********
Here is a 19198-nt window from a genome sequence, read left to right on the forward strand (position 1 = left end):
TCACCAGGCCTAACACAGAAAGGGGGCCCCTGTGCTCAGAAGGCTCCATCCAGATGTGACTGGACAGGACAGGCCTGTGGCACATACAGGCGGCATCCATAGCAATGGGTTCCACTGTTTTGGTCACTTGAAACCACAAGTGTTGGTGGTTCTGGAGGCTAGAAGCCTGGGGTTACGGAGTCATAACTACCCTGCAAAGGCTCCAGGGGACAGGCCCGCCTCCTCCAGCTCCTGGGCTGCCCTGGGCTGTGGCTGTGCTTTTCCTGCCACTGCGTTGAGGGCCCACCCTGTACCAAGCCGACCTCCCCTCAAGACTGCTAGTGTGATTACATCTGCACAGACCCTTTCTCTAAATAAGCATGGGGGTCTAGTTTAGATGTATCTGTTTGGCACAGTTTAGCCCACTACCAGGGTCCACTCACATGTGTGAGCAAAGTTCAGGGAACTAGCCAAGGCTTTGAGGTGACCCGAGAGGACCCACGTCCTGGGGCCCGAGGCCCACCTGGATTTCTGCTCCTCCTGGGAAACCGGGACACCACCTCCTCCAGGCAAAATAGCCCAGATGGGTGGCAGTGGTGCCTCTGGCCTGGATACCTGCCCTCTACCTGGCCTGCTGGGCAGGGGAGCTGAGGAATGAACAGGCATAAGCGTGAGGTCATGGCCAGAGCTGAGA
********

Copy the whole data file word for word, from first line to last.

Here is a 19198-nt window from a genome sequence, read left to right on the forward strand (position 1 = left end):
TCACCAGGCCTAACACAGAAAGGGGGCCCCTGTGCTCAGAAGGCTCCATCCAGATGTGACTGGACAGGACAGGCCTGTGGCACATACAGGCGGCATCCATAGCAATGGGTTCCACTGTTTTGGTCACTTGAAACCACAAGTGTTGGTGGTTCTGGAGGCTAGAAGCCTGGGGTTACGGAGTCATAACTACCCTGCAAAGGCTCCAGGGGACAGGCCCGCCTCCTCCAGCTCCTGGGCTGCCCTGGGCTGTGGCTGTGCTTTTCCTGCCACTGCGTTGAGGGCCCACCCTGTACCAAGCCGACCTCCCCTCAAGACTGCTAGTGTGATTACATCTGCACAGACCCTTTCTCTAAATAAGCATGGGGGTCTAGTTTAGATGTATCTGTTTGGCACAGTTTAGCCCACTACCAGGGTCCACTCACATGTGTGAGCAAAGTTCAGGGAACTAGCCAAGGCTTTGAGGTGACCCGAGAGGACCCACGTCCTGGGGCCCGAGGCCCACCTGGATTTCTGCTCCTCCTGGGAAACCGGGACACCACCTCCTCCAGGCAAAATAGCCCAGATGGGTGGCAGTGGTGCCTCTGGCCTGGATACCTGCCCTCTACCTGGCCTGCTGGGCAGGGGAGCTGAGGAATGAACAGGCATAAGCGTGAGGTCATGGCCAGAGCTGAGA